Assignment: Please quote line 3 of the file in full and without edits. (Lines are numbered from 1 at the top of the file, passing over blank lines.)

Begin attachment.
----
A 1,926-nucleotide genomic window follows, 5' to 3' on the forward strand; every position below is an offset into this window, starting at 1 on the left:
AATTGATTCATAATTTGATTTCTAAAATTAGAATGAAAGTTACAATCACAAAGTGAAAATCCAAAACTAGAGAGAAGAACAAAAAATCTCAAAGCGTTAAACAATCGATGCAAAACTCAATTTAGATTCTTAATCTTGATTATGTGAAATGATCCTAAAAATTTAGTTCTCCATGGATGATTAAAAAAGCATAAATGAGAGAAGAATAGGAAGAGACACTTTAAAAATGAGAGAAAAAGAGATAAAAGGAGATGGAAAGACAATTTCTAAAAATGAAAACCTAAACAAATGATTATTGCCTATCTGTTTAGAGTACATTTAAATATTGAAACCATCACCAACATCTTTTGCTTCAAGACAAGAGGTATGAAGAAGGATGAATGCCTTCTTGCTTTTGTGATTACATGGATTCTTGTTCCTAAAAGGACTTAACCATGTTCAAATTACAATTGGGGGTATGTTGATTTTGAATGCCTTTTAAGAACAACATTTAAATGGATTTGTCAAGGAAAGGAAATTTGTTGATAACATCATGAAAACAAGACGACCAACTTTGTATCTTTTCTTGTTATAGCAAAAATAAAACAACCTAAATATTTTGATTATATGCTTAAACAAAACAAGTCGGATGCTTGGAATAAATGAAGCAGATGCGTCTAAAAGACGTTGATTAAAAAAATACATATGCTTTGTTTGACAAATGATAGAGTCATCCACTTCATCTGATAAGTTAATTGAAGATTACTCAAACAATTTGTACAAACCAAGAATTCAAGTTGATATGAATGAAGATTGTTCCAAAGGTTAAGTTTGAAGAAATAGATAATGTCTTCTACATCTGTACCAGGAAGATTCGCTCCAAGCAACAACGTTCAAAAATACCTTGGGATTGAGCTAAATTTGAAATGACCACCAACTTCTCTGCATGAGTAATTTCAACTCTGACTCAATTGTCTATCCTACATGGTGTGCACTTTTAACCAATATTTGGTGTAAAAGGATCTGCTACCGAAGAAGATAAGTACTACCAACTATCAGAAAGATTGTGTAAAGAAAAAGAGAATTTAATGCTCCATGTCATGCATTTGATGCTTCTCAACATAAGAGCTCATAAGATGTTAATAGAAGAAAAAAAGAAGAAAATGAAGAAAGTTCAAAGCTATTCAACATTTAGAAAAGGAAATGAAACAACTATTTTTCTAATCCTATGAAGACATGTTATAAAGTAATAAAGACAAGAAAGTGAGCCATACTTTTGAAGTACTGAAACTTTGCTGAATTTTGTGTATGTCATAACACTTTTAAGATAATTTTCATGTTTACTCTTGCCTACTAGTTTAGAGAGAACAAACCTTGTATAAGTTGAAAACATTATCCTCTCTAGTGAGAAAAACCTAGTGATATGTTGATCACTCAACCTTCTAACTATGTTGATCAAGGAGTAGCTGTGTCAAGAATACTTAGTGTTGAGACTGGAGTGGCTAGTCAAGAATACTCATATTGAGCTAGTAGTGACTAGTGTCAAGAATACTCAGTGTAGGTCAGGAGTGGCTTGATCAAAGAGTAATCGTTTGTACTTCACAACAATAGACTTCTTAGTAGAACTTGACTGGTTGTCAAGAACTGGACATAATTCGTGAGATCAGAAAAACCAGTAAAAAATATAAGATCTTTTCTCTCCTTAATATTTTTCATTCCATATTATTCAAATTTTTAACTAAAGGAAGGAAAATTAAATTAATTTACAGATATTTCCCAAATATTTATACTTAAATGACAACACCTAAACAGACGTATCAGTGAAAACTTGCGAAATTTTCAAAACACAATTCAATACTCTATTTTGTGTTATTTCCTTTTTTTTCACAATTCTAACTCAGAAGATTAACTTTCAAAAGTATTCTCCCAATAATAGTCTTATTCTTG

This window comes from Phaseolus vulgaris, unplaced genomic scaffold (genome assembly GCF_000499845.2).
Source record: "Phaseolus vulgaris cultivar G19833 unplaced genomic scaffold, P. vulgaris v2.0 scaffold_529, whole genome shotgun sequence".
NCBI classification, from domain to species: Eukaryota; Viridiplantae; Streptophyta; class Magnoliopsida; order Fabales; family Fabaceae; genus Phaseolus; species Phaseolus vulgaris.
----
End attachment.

This window comes from Phaseolus vulgaris, unplaced genomic scaffold (genome assembly GCF_000499845.2).